Responsible for handling 50+ client calls per day.

Exceeded sales goal by 7%.

Trained 5 junior team members on compliance procedures.

To be as truthful as possible, has your CV ended up being kind of, you know, boring?

While it’s incredibly important, to be honest in your CV, that doesn’t mean you can’t spice it up and highlight certain skills over others. There are plenty of ways to slant an experience to your advantage or more creatively describe your responsibilities to a particular hiring manager.

For example, you’ll often find job postings that stress soft skills like teamwork or communication. You can add these traits to otherwise stale bullets, which can help you seem not only more qualified but also more interesting.

To illustrate this, here’s a little exercise. Let’s say your original CV bullet is this:

• Developed a framework for globalization initiative to improve the sharing of institutional knowledge.

Here are five different ways to describe the same project, each emphasizing something different: impact, teamwork, communication, independence, and motivation.

a. If You Want to Show: Impact

Whether a job posting lists this as something it’s seeking or not, it’s always a good idea to stress the impact you were able to make in a particular area of your work. Hiring managers, after all, always want to hire people who have a track record of making things happen.

To do this, try stating the results of your work explicitly, using numbers if possible. In this case, we’ll point to just how much you improved the sharing of institutional knowledge:


• Developed a framework for a company-wide globalization initiative to improve the sharing of institutional knowledge, improve the efficiency of weekly communication, and eliminate 50% of all-staff meetings.

 b. If You Want to Show: Teamwork

This is another skill that almost every hiring manager wants, but you’ll see it emphasized in some job postings—if, say, you’ll be working on a small or close-knit team—to a larger extent.

To show your affinity for teamwork, try including the number of team members you worked with on a particular project. This is also helpful for projects on which you assisted but feel uncomfortable taking full credit for in your CV.

• Collaborated on a team of 4 to investigate existing business communication practices to develop a framework for knowledge dissemination to support the company’s new globalization initiative.

c. If You Want to Show: Effective Communication

Almost all work-related responsibilities or projects include some component of communication and, likewise, almost all job postings seek strong communicators.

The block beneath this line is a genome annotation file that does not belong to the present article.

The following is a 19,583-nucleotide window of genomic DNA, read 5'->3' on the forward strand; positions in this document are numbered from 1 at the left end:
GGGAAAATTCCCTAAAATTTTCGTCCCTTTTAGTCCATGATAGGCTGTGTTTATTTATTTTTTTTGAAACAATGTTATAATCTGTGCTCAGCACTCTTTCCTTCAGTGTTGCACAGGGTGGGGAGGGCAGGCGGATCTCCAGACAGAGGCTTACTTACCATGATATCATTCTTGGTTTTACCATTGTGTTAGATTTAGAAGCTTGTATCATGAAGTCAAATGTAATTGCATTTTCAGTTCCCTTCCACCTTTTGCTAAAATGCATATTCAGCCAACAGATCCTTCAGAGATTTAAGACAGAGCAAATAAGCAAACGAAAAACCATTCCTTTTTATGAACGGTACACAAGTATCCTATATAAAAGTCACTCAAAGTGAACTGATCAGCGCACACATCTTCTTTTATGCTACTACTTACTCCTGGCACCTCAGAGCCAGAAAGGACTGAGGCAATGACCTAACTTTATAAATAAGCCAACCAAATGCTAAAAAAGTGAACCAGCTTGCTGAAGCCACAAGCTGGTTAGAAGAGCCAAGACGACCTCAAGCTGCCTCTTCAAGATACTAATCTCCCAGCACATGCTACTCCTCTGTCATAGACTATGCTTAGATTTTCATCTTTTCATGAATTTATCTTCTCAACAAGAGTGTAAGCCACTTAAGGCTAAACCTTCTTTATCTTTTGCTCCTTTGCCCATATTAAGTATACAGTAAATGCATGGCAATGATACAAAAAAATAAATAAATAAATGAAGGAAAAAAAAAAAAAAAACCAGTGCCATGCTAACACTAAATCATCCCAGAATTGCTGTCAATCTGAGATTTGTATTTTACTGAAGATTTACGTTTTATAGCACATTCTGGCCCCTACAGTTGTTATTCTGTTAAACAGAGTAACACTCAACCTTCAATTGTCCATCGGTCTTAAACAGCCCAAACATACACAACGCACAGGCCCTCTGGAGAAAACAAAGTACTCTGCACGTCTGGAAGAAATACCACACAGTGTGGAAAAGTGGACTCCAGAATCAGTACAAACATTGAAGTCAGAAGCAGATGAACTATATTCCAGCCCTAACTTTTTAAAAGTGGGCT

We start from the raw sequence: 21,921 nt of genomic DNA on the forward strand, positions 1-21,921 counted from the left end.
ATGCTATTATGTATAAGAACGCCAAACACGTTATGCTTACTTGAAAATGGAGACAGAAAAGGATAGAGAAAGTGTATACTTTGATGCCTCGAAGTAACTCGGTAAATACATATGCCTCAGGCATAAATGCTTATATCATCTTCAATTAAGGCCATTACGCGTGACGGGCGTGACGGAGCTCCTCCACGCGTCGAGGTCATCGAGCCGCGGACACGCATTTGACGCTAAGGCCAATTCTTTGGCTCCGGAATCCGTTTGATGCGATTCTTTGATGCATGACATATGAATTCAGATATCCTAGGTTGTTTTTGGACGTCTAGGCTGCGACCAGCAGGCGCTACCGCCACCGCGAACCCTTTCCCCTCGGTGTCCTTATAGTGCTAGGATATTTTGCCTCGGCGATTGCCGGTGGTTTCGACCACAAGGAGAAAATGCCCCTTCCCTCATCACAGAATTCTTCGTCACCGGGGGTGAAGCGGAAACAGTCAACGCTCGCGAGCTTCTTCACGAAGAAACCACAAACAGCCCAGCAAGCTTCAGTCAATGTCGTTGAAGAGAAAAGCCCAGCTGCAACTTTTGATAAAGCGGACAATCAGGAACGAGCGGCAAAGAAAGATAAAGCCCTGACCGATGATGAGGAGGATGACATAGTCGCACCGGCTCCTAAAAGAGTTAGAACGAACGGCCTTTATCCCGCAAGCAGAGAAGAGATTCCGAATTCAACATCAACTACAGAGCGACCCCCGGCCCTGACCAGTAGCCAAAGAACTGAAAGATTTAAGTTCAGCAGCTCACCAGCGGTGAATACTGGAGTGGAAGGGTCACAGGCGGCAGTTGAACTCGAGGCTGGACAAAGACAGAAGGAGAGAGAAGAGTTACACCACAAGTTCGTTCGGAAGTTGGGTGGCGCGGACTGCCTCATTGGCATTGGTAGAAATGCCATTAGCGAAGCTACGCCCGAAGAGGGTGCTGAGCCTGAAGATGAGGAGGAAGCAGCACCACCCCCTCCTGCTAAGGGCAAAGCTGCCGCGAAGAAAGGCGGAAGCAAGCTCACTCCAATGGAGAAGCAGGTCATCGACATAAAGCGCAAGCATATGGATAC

The key here is to make a point of highlighting this often-overlooked part of your day-to-day activities. To do so, use verbs like “presented,” “liaised,” “wrote,” “drafted,” and “communicated.”

• Liaised with senior leadership and sought feedback and input during the development of a framework that improves the efficiency of company-wide communication, ultimately cutting unnecessary all-staff meetings by 50%.

d. If You Want to Show: An Ability to Work Independently

Many job postings will seek this, but even if a job posting doesn’t explicitly call for the ability to work independently, it’s a good idea for you to have some bullets focusing on what you did specifically to contribute to a larger project. It can look suspicious if you keep referencing participation in a group, and not your work.

• Managed implementation and deployment of the company-wide wiki as part of an effort to improve communication across departments, leading to a sharp reduction of unnecessary all-staff meetings.

e. If You Want to Show: Motivation

Motivation may seem like a soft skill, but for many positions in sales or at startups, it’s nonnegotiable. And you better believe recruiters are combing through CV trying to glean some information about how motivated a candidate might be on the job.

To get this trait across, take the initiative to show initiative.

• Initiated the development of a framework to improve the efficiency of company-wide communication after a group analysis of current business communication practices suggested areas of possible improvement.

A CV can be a dynamic document if you put in the effort and try not to get boxed in too much by thinking about your jobs as just what your responsibilities include. Whenever you’re ready to apply for a job, first look at the job description and highlight the points and skills that seem important. Then, look at your CV with fresh eyes, and consider how you can better incorporate the skills you’ve pulled out from the job description.

That, my friends, is what career counselors mean when they tell you to tailor your CV.

Don’t be afraid to ask for help if you find yourself struggling to tailor your CV. Our CV writers are always available to craft the influential CV that will get you noticed!

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